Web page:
DB Cargo: Hazardous materials belong on the railways
DB Cargo BTT held its Rail Safety Days event in September in cooperation with the Danish Taulov Tank Terminal and DB Cargo Scandinavia. Experts from the chemical industry, employees of fire brigades and authorities as well as customers and employees of DB Cargo had an opportunity to learn first-hand about the transshipment of hazardous materials and about the safety-related technology used at the terminal.
“Very few Danish consignees and consignors of chemicals have railway sidings”, said Erik Koning of DB Cargo BTT, who moderated the event. Due to the Danish interpretation of the EU Seveso Directive, which governs the control of major accident hazards involving dangerous substances, a permit is required in Denmark to transship most hazardous materials from rail to road. The chemical hub in Taulov was developed as a solution. The DB Cargo terminal there handles the transshipment of tank containers. In October 2017, the Taulov Tank Terminal began operating on the grounds of the pre-existing terminal. The new terminal was built to handle the transshipment of chemicals transported in tank wagons.
“By using rail to transport shipments for the longest part of the journey and road for the relatively short pre- and onward carriage segments, the risk of an accident occurring during chemical transport is significantly reduced”, said Koning. However, Danish customers have not yet tapped the full potential of the railways for transporting hazardous materials.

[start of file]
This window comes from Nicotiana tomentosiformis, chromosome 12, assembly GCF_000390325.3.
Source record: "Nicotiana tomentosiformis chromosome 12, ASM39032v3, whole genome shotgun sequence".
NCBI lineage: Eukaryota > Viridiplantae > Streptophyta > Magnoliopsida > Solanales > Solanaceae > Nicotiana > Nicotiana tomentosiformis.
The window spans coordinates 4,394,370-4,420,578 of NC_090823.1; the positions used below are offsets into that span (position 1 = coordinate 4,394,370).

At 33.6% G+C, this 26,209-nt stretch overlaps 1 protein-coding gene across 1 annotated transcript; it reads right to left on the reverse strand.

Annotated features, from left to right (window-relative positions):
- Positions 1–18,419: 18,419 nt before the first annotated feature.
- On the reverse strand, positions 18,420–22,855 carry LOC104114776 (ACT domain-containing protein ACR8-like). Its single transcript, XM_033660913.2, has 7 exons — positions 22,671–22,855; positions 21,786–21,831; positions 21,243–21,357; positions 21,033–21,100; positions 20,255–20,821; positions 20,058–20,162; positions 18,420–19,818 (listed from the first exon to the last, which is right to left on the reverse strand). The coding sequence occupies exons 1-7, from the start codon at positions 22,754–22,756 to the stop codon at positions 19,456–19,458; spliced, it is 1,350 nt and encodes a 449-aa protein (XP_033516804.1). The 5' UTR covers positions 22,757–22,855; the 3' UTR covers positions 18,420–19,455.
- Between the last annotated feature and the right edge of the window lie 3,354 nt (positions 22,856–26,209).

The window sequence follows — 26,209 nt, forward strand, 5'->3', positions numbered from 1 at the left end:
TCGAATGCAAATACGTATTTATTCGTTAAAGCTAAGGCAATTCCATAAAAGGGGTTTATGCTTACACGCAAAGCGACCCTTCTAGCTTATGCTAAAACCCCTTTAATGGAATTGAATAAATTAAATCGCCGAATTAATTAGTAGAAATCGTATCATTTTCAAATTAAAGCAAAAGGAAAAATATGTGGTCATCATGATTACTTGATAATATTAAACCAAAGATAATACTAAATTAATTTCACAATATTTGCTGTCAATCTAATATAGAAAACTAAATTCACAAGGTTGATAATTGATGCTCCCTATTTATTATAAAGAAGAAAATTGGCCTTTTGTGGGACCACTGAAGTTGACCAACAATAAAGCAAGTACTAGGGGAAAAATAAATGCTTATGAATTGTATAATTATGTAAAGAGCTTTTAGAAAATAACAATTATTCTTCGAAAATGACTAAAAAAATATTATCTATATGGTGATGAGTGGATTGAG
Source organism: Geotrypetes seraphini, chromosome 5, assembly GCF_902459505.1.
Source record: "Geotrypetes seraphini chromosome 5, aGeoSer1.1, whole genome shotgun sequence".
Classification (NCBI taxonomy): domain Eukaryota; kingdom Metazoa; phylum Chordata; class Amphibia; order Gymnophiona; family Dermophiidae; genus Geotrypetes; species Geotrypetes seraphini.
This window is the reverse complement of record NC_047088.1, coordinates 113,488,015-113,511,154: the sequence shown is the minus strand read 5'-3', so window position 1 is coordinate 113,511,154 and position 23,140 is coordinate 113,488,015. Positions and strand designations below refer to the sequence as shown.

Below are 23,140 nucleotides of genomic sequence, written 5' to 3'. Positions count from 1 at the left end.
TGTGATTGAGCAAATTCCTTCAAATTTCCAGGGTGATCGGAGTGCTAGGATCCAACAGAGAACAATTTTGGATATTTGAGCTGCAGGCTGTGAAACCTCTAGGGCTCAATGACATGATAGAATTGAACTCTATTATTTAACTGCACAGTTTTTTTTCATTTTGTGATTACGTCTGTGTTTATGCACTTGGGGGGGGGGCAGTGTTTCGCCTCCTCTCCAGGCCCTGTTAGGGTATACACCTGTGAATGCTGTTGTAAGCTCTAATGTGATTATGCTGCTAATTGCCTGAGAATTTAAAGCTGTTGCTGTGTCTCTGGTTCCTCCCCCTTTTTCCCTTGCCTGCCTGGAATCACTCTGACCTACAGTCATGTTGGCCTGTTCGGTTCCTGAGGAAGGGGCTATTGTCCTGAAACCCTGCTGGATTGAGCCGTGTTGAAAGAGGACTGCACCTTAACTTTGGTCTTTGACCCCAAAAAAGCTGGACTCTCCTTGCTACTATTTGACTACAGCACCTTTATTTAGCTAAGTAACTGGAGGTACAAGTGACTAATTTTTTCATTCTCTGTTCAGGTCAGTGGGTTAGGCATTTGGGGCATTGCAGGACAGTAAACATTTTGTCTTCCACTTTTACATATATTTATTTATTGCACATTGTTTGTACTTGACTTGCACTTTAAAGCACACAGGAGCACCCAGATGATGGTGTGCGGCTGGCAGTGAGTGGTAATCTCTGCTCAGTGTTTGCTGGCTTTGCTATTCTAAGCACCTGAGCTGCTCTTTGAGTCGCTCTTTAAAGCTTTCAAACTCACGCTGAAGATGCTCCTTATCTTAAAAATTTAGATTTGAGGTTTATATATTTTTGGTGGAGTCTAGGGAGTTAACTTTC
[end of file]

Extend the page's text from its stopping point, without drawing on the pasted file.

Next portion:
“Even extremely hazardous materials such as ammonia and highly flammable chemicals are driven by lorry all the way through Europe to customers in Denmark,” said Koning. According to Koning, rail is the safest means of ground transport available. When risk is calculated as the number of accidents involving hazardous materials per tonne of freight transported, transport by rail is a staggering 42 times safer than by lorry.
The Taulov Tank Terminal now offers a means to transship hazardous materials from road to rail transport and back again. It boasts two tracks, each 80m in length and equipped with four unloading and two loading stations. Ten silos are planned for construction, each of which will stand 35m tall and have a capacity of 40,000 tonnes. DB Cargo will soon be the first transport company to apply for a Danish permit to store hazardous materials in Denmark.
On a tour of the terminal, the guests had an opportunity to inspect the technology used in the facility’s safety systems for themselves. The filling stations were all installed underground and each one has its own liquid management system. Alarm and sprinkler systems are in place at each station, as is an eye wash station and equipment with specialised safety couplings for use during transshipment. The maintenance shafts were constructed to be able to accommodate excess water from the sprinkler system. An emergency generator ensures that operations can continue without interruption even in the unlikely event of a blackout.
“Safety is the utmost priority for DB Cargo – at the company itself as well as for customers, residents living near railways and the environment as a whole,” DB Cargo said in a statement. “This is why DB Cargo believes it has a special responsibility to move hazardous materials shipments from the roads to the railways.”
For more information visit: www.dbcargo.com
8th October 2018